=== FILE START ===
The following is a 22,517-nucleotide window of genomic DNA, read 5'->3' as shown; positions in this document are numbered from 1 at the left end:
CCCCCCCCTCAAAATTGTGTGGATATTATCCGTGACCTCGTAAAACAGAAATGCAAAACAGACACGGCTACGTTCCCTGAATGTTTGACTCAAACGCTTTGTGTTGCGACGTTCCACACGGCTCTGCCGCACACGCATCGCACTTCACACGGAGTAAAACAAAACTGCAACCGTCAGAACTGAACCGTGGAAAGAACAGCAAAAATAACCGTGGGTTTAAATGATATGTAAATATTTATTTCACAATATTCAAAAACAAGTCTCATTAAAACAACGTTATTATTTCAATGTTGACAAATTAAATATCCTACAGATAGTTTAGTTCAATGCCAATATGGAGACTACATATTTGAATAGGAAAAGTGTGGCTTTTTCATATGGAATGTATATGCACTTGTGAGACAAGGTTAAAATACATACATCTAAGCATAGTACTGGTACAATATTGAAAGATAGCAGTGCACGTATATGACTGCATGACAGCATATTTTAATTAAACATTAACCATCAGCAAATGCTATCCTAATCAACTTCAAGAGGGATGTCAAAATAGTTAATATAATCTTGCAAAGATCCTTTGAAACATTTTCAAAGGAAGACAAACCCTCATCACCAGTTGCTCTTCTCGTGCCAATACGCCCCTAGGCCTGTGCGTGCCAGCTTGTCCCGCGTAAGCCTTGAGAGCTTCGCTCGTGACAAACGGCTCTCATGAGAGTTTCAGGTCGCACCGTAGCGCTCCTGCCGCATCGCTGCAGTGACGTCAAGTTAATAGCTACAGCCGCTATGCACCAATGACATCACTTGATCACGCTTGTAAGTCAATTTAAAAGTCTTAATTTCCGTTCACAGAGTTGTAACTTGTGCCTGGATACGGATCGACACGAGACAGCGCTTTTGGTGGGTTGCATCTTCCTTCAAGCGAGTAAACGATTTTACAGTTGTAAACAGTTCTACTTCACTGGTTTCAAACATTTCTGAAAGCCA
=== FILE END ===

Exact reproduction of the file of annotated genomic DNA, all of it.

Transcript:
The following is a 22,517-nucleotide window of genomic DNA, read 5'->3' as shown; positions in this document are numbered from 1 at the left end:
CCCCCCCCTCAAAATTGTGTGGATATTATCCGTGACCTCGTAAAACAGAAATGCAAAACAGACACGGCTACGTTCCCTGAATGTTTGACTCAAACGCTTTGTGTTGCGACGTTCCACACGGCTCTGCCGCACACGCATCGCACTTCACACGGAGTAAAACAAAACTGCAACCGTCAGAACTGAACCGTGGAAAGAACAGCAAAAATAACCGTGGGTTTAAATGATATGTAAATATTTATTTCACAATATTCAAAAACAAGTCTCATTAAAACAACGTTATTATTTCAATGTTGACAAATTAAATATCCTACAGATAGTTTAGTTCAATGCCAATATGGAGACTACATATTTGAATAGGAAAAGTGTGGCTTTTTCATATGGAATGTATATGCACTTGTGAGACAAGGTTAAAATACATACATCTAAGCATAGTACTGGTACAATATTGAAAGATAGCAGTGCACGTATATGACTGCATGACAGCATATTTTAATTAAACATTAACCATCAGCAAATGCTATCCTAATCAACTTCAAGAGGGATGTCAAAATAGTTAATATAATCTTGCAAAGATCCTTTGAAACATTTTCAAAGGAAGACAAACCCTCATCACCAGTTGCTCTTCTCGTGCCAATACGCCCCTAGGCCTGTGCGTGCCAGCTTGTCCCGCGTAAGCCTTGAGAGCTTCGCTCGTGACAAACGGCTCTCATGAGAGTTTCAGGTCGCACCGTAGCGCTCCTGCCGCATCGCTGCAGTGACGTCAAGTTAATAGCTACAGCCGCTATGCACCAATGACATCACTTGATCACGCTTGTAAGTCAATTTAAAAGTCTTAATTTCCGTTCACAGAGTTGTAACTTGTGCCTGGATACGGATCGACACGAGACAGCGCTTTTGGTGGGTTGCATCTTCCTTCAAGCGAGTAAACGATTTTACAGTTGTAAACAGTTCTACTTCACTGGTTTCAAACATTTCTGAAAGCCA